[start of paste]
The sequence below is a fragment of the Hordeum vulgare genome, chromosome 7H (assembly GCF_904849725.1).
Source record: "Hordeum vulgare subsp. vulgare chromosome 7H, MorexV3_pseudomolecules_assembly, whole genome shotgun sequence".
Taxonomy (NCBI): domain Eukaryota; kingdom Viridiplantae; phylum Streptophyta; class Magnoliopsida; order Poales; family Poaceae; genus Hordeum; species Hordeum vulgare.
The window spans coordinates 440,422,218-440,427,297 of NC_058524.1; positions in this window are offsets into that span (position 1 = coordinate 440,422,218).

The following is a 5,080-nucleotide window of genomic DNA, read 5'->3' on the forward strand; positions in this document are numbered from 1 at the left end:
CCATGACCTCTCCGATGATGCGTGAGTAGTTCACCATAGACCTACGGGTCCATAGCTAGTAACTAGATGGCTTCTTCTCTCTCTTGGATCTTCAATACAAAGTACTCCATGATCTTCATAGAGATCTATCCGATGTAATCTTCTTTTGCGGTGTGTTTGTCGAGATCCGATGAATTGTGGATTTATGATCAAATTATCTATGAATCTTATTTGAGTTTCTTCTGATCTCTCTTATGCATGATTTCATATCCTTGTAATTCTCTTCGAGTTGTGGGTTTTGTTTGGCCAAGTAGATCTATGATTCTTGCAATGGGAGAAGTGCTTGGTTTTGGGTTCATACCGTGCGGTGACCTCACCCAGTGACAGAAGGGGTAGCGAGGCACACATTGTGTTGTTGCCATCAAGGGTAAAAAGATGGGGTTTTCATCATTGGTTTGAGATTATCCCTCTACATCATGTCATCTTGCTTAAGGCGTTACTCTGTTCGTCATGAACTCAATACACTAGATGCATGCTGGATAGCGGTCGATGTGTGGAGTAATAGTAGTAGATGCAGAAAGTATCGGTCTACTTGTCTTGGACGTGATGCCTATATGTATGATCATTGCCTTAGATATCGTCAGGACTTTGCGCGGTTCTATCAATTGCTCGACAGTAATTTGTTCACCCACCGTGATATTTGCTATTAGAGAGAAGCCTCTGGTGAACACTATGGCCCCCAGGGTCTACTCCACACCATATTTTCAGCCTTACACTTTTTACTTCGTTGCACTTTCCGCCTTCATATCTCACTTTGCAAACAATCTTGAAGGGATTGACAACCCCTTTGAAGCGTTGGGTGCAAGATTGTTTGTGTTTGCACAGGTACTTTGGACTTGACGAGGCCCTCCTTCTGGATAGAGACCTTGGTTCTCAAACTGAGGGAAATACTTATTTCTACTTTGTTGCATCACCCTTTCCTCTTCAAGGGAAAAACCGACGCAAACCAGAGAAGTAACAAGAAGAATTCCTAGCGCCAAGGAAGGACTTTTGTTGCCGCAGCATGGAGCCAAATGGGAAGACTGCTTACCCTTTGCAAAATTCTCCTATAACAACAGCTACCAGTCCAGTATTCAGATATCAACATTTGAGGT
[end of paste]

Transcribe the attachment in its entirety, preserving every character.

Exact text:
The sequence below is a fragment of the Hordeum vulgare genome, chromosome 7H (assembly GCF_904849725.1).
Source record: "Hordeum vulgare subsp. vulgare chromosome 7H, MorexV3_pseudomolecules_assembly, whole genome shotgun sequence".
Taxonomy (NCBI): domain Eukaryota; kingdom Viridiplantae; phylum Streptophyta; class Magnoliopsida; order Poales; family Poaceae; genus Hordeum; species Hordeum vulgare.
The window spans coordinates 440,422,218-440,427,297 of NC_058524.1; positions in this window are offsets into that span (position 1 = coordinate 440,422,218).

The following is a 5,080-nucleotide window of genomic DNA, read 5'->3' on the forward strand; positions in this document are numbered from 1 at the left end:
CCATGACCTCTCCGATGATGCGTGAGTAGTTCACCATAGACCTACGGGTCCATAGCTAGTAACTAGATGGCTTCTTCTCTCTCTTGGATCTTCAATACAAAGTACTCCATGATCTTCATAGAGATCTATCCGATGTAATCTTCTTTTGCGGTGTGTTTGTCGAGATCCGATGAATTGTGGATTTATGATCAAATTATCTATGAATCTTATTTGAGTTTCTTCTGATCTCTCTTATGCATGATTTCATATCCTTGTAATTCTCTTCGAGTTGTGGGTTTTGTTTGGCCAAGTAGATCTATGATTCTTGCAATGGGAGAAGTGCTTGGTTTTGGGTTCATACCGTGCGGTGACCTCACCCAGTGACAGAAGGGGTAGCGAGGCACACATTGTGTTGTTGCCATCAAGGGTAAAAAGATGGGGTTTTCATCATTGGTTTGAGATTATCCCTCTACATCATGTCATCTTGCTTAAGGCGTTACTCTGTTCGTCATGAACTCAATACACTAGATGCATGCTGGATAGCGGTCGATGTGTGGAGTAATAGTAGTAGATGCAGAAAGTATCGGTCTACTTGTCTTGGACGTGATGCCTATATGTATGATCATTGCCTTAGATATCGTCAGGACTTTGCGCGGTTCTATCAATTGCTCGACAGTAATTTGTTCACCCACCGTGATATTTGCTATTAGAGAGAAGCCTCTGGTGAACACTATGGCCCCCAGGGTCTACTCCACACCATATTTTCAGCCTTACACTTTTTACTTCGTTGCACTTTCCGCCTTCATATCTCACTTTGCAAACAATCTTGAAGGGATTGACAACCCCTTTGAAGCGTTGGGTGCAAGATTGTTTGTGTTTGCACAGGTACTTTGGACTTGACGAGGCCCTCCTTCTGGATAGAGACCTTGGTTCTCAAACTGAGGGAAATACTTATTTCTACTTTGTTGCATCACCCTTTCCTCTTCAAGGGAAAAACCGACGCAAACCAGAGAAGTAACAAGAAGAATTCCTAGCGCCAAGGAAGGACTTTTGTTGCCGCAGCATGGAGCCAAATGGGAAGACTGCTTACCCTTTGCAAAATTCTCCTATAACAACAGCTACCAGTCCAGTATTCAGATATCAACATTTGAGGT